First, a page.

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I am working on a straight-forward NMR graph as part of my test prep. I have a pretty limited understanding of NMR, but I thoroughly read the chapter leading up to this practice question and am having difficulty explaining all of the peaks that I am seeing. Let me show the question and my understanding:

Here is the chemical and the trace that results. enter image description here

My understanding of this problem is that there are four groups of equivalent hydrogens, and I numbered them 1-4. The 1st group has 3 equivalent hydrogens, with two adjacent non-equivalent hydrogens (group #2). Using the n+1 rule, the H group #1 should create 2+1=3 peaks in a cluster. Same goes for H group #4, since there are two adjacent hydrogens, so another 3 peaks. When considering H-group #2, the three hydrogens from H-group #1 should be 3+1=4 peaks. Same goes for H-group #3, which has the three hydrogens from H-group #4 so 3+1=4.

So, I am expecting to see 2 groups of 3 peaks and 2 groups of 4 peaks. I see the two groups of 4 peaks, but not the 2 groups of three peaks. Instead, I see 1 group of 6 peaks.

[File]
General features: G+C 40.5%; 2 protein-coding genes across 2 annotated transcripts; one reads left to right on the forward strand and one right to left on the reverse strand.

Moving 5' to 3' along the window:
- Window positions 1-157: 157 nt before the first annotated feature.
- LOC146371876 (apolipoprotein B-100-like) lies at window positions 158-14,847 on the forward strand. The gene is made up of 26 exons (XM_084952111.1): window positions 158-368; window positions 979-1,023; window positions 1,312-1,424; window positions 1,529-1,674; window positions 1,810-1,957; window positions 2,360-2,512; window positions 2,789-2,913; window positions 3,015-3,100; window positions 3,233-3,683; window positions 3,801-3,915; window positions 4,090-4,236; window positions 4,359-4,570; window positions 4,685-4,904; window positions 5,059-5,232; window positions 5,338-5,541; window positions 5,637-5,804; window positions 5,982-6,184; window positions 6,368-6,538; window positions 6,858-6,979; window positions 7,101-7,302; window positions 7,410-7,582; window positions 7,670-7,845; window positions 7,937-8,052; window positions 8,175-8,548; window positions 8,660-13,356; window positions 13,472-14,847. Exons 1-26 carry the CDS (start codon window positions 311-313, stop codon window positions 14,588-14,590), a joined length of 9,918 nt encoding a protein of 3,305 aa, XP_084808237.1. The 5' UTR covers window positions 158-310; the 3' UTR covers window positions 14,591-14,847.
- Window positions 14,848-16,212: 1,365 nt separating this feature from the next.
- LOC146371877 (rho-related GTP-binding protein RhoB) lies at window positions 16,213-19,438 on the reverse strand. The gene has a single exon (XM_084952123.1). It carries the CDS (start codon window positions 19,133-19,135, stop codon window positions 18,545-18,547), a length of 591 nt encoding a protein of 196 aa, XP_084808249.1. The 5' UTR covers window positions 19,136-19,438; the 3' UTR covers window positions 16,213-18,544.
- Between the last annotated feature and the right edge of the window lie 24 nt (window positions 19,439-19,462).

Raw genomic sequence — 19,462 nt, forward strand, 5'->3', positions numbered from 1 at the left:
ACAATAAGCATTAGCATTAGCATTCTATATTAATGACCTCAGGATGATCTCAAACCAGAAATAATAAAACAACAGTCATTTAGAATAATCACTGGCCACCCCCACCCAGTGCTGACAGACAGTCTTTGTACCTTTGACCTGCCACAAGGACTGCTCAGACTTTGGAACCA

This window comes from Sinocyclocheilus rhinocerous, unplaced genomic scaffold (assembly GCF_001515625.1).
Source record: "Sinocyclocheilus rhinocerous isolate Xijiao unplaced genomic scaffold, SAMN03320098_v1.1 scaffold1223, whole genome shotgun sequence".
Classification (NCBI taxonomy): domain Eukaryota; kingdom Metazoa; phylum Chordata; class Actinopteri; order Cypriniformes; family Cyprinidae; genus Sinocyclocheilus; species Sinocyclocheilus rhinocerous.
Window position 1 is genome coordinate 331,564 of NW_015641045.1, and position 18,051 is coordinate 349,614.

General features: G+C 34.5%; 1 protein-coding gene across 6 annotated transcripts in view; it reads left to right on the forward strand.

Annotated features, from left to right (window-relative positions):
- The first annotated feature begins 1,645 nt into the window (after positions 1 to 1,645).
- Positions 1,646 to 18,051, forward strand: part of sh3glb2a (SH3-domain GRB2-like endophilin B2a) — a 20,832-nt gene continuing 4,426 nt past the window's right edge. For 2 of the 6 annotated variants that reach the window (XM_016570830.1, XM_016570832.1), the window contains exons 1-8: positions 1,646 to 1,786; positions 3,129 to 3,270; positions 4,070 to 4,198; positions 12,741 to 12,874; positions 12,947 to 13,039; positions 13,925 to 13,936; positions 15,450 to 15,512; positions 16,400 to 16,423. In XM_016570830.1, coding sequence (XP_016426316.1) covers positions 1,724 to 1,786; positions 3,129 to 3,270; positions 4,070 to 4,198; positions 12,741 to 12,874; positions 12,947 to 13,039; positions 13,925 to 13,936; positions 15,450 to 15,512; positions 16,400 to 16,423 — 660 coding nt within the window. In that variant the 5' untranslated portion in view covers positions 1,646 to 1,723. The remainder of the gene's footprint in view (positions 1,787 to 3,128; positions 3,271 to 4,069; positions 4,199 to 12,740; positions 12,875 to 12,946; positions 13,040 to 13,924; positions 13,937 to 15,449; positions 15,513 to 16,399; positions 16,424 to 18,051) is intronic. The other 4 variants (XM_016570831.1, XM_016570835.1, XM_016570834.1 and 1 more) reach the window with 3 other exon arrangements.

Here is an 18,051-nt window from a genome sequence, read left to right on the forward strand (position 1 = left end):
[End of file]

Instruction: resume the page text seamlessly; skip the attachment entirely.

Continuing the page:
Am I supposed to believe that the 2 groups of 3 are just located so near it appears to be 6? Or am I missing something?

Thanks for any help!

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  • $\begingroup$ AS the answers correctly say, the two methyl peaks overlap. It is worth having a play with NMR simulation tools (many structure drawing packages like ChemDoodle now include NMR simulators). These can help develop a good intuition about what to expect from spectra. $\endgroup$ – matt_black Apr 21 '14 at 13:06
  • $\begingroup$ Sounds like a good idea, thanks for the recommendation! $\endgroup$ – jake9115 Apr 22 '14 at 19:58
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I did a simulation of the peaks (I got the shifts wrong) for 60 MHz and 400 mHz. As you can see, the peaks overlap on the weaker magnet. Ethyl Acetate 60 mHz Ethyl Acetate 400 mHz

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  • $\begingroup$ Wow, thanks for the graphical comparison, that really helps me visualize what is going on $\endgroup$ – jake9115 Apr 21 '14 at 13:31
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You are correct. The chemical shift of methyl protons 1 and 4 are close to one another. You still see the two expected triplets, they just have similar chemical shifts. That's not too surprising since they are both methyl groups attached to a methylene group. We could tell which triplet belongs to which methyl carbon by measuring and comparing the 2 sets of CH2-CH3 coupling constants.

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